Is it worthed to go after the defendant's car valued at 15K, while defendant owes me 5K from a lawsuit (judgment in hand). Which form to use or what is the name of the process so I can look into tis further ? I asked if it was worthed because someone mentioned to me if I go with that I will have to pay towing parking daily for not sure how long....
Lawsuit / Dispute Attorney
Your street lawyering is suspect. Instead hire an attorney to collect. Banks. Wages. Property.
You cannot take someone's sole means of transportation in Florida, and you cannot touch homesteaded property. It sounds like you may have an uncollectable judgment in hand, which is why most attorneys wont touch such cases.
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Unfortunately, you cannot get the car, and even if you could, the judgment debtor could simply declare bankruptcy. I might consider settling with the debtor for less than the $5k, just to get some funds in your pocket.
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The judgment debtor is entitled to a specific exemption of $1,000 against the equity in a vehicle used for personal transportation. Additionally, if the judgment debtor does not own a residence, then they can take a statutory exemption of $4,000 against the equity in addition to the specific $1,000 exemption. Lastly, it is possible for the judgment debtor to apply most or all of a $1,000 wild card exemption for personal property that is afforded by our state constitution. If the vehicle is owned outright, then there may be a chance at recovery. But, if there is a bank loan secured by the vehicle it would get paid first, minus the exemptions (could by as much as $6,000 in total), could leave you with nothing to recover. Also, who ever advised you regarding the costs is correct. You would be responsible for paying costs to the sheriff, costs for the towing, costs for storage, and costs to advertise the sale. You need to recover your costs before you can say you recovered anything meaningful. As a final consideration, keep in mind that the vehicle may be worth $15,000 in a private sale, but at a sheriff's auction it might not sell for half that amount because of the risks involved to the buyer.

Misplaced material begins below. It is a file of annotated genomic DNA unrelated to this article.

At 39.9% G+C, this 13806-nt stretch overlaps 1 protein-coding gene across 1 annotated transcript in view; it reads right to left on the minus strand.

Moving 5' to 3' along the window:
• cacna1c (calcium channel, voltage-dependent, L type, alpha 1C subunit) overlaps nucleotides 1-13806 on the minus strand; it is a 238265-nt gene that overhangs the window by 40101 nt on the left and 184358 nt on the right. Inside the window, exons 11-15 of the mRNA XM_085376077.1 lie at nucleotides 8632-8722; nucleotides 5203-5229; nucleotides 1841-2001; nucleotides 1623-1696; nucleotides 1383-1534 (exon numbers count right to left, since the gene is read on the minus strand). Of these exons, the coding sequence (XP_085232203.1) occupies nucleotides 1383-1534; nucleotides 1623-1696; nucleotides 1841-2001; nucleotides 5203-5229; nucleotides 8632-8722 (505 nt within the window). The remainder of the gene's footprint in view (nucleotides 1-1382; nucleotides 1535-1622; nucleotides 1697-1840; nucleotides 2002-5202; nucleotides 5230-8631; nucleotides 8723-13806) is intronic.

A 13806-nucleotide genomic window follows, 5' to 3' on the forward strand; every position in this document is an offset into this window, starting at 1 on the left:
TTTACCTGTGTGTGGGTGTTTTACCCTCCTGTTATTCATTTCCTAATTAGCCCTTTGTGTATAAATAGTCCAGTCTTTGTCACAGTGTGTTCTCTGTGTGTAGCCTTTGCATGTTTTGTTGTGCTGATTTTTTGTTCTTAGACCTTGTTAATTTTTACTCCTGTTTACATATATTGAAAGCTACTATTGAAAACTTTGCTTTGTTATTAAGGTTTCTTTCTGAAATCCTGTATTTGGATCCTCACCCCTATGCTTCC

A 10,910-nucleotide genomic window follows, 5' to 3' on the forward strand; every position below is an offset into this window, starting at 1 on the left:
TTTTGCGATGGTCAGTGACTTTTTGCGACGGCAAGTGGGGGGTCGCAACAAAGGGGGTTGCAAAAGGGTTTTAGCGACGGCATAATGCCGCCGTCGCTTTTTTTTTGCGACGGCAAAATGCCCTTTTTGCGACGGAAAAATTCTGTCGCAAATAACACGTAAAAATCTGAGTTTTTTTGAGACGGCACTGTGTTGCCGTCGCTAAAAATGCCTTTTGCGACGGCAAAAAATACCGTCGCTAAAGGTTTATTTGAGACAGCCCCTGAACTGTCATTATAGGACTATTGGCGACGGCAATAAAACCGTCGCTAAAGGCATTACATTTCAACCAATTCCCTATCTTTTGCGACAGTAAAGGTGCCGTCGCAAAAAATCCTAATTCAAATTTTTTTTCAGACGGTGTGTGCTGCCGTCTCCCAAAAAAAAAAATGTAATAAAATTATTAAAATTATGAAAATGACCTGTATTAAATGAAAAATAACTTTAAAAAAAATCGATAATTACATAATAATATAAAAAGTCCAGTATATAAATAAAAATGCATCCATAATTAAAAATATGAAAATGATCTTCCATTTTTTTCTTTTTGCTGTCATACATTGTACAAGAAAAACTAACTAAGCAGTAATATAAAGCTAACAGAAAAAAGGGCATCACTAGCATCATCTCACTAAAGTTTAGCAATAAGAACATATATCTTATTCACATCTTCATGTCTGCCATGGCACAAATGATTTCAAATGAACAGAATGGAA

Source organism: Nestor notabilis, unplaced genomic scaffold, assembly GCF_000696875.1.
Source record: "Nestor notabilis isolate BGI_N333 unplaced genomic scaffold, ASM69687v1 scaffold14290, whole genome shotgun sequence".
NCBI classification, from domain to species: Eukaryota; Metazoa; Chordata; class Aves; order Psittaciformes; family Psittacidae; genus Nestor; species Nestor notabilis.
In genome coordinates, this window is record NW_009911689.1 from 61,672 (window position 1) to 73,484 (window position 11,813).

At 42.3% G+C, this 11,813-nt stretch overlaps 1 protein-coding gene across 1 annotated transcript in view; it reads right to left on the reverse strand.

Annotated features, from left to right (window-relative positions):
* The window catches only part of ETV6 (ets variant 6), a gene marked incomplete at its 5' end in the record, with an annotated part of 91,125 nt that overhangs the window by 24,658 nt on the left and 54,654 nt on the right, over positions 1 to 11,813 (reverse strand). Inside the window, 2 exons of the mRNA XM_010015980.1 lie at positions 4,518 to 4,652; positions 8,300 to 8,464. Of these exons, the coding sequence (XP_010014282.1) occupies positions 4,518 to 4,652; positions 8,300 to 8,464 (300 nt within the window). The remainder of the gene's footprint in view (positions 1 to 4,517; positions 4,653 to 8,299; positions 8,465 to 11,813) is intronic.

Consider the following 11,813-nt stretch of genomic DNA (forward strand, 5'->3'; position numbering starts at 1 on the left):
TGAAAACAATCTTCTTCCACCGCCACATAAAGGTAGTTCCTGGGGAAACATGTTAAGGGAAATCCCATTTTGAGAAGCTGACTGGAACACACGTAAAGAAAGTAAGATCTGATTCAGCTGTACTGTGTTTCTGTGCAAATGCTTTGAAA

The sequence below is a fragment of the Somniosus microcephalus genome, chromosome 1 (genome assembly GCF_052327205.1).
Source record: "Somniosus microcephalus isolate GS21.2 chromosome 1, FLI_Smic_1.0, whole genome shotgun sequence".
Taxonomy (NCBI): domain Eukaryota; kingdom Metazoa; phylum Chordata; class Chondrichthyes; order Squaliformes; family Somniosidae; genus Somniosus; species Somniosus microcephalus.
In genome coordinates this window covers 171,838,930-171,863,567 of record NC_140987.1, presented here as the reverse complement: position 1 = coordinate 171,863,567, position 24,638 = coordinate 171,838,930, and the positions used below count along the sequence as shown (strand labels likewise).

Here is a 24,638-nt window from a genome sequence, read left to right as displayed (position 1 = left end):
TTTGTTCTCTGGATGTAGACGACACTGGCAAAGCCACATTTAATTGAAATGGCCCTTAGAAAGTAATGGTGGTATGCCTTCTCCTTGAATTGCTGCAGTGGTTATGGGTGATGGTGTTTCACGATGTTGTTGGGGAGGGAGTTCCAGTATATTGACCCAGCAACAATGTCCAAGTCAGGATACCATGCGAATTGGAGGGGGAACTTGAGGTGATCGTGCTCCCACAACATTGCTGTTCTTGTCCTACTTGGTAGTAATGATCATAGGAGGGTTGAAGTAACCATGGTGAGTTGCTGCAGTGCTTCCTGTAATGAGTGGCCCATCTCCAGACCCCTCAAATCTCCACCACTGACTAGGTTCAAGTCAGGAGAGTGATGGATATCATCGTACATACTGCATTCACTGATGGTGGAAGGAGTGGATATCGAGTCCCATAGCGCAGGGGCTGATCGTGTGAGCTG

The law is complicated and although the facts expressed may seem to be all that is relevant, there may be many other important facts to consider. Also, the law is constantly undergoing change, so what may be correct today, may not be accurate tomorrow. Only a full consultation with an attorney experienced or knowledgeable in the specific legal subject matter is likely to result in the optimal course of action.